Harrisburg, United States

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Wall Art


Artist's Description

September 2012 Juried Invitational Exhibition

Featured in the “Magic of Black and White Photography” 8/13/11
Featured in the “Black & White Photography Group” 8/17/11
Featured in “Superbly Visual”

Nikkormat Camera and 100 mm Nikon Lens

Another reject, I actually like this one because of the judges ! :)

Long Jump, Pan American Games Mexico City Mexico early 70’s

Looking at this I thought I’d add to the description, those out there that are old enough and I know a few :)
remember manual focus cameras. This kind of illustrates some thing I have believed for a while. I believe the high speed cameras of today, autofocus and longer lenses have changed the way sports especially are shot. Today most of the photos you see are shot at the lowest aperture 2.8 on most lenses and long focal lengths that not only let’s you get right on top of the subject and also shrinks DOF so that the subject is dramatic and separated from the background. Seems like that is what you see most. back in the day especially before Motor drive on film cameras you shot in an entirely different way.
You shot at higher apertures because manually focusing it was harder to get the subject in focus & sharp which gave you greater DOF. You also were farther away because of the shorter lenses and once again greater DOF and the frame wasn’t isolated to just the subject because you weren’t close enough and finally because you were manually advancing the film, you couldn’t aim and fire away at 10 frames a second with autofocus following the subject continuously and sort it out later.
The result in my opinion is that back in the day you had to put a lot more thought into each shot, consider what the impact of the various elements in the frame outside of the subject would fit and enhance the image, because you couldn’t just set the aperture at 2,8 and shoot away you had to consider what was going to be in focus and what wasn’t and finally many times you had to pre focus the camera in advance and hope the action came into the frame where you thought it would or be damn quick.
Now I love many of the tight dramatic shots that you see but I miss the shots that showed more of the venue or other participants not the central subject or the spectators or officials like the young guy above who is leaning forward almost looks like he is willing the athlete forward or jumping with her. I look at a lot of photos and some of the classic sports photos in the past had so much more to see than the extreme close up, out of focus backgrounds of today. Your eye could wonder and there was just so much more to see. You knew what and where. I recently went through a bunch of photos of the Tour and the close ups could have been any race anywhere in the world especially if you weren’t familiar with the riders but I was happy to see photos that put the tour in the context of the geography. In addition to that dramatic close up of a riders face,sweat pouring down, grimacing grinding to the top of the mountain, there were also photos that showed the steepness of the ascent, dramatic views of the country they were passing through and the crowds lining the roads. This reminds me that we can still shoot both ways and tell a little bit more of the stroy.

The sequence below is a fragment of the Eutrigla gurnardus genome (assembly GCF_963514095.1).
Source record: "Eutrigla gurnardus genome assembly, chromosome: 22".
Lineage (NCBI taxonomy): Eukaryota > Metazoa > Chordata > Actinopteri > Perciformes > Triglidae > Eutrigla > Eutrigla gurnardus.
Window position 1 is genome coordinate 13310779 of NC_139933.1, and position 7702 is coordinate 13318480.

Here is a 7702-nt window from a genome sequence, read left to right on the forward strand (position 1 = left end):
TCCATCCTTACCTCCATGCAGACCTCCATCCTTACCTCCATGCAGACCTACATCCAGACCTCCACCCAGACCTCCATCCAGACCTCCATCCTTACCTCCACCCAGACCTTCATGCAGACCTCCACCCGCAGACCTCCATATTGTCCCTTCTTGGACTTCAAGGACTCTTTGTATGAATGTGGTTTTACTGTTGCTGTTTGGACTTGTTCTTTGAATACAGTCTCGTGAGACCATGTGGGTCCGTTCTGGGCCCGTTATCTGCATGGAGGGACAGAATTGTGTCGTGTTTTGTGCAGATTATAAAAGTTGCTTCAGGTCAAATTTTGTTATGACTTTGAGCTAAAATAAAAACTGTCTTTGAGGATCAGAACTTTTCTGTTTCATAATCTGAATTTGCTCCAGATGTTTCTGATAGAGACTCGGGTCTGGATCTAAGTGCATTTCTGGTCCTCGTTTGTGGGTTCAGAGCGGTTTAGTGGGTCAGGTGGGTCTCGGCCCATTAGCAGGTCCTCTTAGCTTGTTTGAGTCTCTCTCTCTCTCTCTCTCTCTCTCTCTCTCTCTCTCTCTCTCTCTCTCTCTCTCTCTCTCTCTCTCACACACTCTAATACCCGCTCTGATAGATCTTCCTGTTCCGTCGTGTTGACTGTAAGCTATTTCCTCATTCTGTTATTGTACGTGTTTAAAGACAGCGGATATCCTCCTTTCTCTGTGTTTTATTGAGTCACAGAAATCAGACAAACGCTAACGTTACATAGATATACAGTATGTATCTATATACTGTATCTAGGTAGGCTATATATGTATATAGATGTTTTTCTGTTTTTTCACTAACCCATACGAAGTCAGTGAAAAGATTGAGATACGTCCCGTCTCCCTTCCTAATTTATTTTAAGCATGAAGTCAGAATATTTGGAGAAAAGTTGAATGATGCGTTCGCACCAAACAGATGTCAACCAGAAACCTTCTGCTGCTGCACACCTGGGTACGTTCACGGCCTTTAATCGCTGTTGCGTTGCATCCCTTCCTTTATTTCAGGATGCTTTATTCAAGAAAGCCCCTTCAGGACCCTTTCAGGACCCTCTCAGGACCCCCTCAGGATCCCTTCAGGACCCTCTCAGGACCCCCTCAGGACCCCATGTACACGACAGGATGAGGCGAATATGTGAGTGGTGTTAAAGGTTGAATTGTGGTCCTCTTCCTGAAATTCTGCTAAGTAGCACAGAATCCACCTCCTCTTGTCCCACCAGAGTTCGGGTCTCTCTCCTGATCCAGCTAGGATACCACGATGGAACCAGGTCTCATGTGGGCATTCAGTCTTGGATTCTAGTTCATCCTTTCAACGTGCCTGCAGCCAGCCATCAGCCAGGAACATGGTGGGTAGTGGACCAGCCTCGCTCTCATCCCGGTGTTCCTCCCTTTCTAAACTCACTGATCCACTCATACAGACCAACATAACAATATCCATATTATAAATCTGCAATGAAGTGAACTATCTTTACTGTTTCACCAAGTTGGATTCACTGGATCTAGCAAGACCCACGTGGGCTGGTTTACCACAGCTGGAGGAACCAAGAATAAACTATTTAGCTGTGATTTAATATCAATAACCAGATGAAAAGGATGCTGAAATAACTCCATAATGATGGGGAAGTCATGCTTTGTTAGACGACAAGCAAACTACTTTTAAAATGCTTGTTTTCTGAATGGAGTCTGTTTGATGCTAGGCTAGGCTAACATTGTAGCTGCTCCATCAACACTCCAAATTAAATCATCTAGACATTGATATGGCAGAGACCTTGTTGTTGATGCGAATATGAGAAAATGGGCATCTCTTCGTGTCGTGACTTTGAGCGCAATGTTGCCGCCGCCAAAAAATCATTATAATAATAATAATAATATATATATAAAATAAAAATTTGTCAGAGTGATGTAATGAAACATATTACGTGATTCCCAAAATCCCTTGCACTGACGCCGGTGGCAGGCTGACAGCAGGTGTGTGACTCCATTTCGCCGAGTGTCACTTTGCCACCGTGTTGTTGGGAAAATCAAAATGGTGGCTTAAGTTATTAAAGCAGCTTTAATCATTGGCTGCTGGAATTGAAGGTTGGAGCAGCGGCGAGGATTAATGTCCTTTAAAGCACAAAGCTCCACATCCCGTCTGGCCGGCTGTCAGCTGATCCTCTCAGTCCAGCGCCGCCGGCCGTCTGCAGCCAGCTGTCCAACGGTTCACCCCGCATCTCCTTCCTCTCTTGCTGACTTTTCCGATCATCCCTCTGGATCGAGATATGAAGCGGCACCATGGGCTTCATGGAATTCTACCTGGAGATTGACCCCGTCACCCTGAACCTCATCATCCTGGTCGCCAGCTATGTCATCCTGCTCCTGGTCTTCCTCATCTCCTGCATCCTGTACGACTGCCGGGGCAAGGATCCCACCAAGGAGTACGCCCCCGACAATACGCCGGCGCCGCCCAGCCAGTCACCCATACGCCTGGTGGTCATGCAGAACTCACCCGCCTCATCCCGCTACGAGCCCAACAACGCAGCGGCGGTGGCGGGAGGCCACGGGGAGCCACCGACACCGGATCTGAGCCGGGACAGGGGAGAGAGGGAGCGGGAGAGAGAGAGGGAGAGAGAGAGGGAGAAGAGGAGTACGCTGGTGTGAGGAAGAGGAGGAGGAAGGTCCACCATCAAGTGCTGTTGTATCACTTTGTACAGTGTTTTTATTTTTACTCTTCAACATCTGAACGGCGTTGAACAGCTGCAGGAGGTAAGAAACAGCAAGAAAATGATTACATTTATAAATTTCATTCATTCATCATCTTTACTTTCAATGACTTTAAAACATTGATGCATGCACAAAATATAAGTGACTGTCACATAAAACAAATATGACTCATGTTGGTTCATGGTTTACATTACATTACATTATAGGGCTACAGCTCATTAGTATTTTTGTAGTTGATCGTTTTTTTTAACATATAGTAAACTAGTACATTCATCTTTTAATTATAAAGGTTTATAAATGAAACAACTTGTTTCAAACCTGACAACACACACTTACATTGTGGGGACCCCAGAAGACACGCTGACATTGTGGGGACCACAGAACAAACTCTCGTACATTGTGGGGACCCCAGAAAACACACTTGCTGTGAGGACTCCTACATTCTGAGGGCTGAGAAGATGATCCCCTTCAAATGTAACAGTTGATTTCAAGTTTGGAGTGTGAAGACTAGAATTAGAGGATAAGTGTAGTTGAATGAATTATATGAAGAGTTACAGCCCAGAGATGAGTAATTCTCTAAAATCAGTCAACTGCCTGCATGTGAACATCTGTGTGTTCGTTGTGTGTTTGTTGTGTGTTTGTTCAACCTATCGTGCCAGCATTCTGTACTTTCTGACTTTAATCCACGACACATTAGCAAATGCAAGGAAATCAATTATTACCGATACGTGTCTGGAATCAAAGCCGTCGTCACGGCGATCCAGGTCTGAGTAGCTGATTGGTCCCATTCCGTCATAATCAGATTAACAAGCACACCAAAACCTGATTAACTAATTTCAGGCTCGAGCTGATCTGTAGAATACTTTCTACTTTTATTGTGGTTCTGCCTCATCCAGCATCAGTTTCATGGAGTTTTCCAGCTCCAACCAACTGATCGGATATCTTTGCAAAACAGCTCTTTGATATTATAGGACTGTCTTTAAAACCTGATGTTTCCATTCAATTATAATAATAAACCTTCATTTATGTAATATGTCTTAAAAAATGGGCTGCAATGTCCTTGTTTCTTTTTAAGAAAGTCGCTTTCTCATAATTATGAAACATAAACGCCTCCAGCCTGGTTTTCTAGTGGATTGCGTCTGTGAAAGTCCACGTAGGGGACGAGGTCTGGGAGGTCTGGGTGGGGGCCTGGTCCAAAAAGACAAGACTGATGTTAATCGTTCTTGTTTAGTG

Artwork Comments

  • Jane Brack
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  • Valerie Rosen
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  • F.A. Moore
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  • Carol and Mike Werner
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  • Mieke Boynton
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  • Valerie Rosen
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  • berndt2
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  • Jenifer  Bunnett
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  • oulgundog
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  • Nayko
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desktop tablet-landscape content-width tablet-portrait workstream-4-across phone-landscape phone-portrait
desktop tablet-landscape content-width tablet-portrait workstream-4-across phone-landscape phone-portrait

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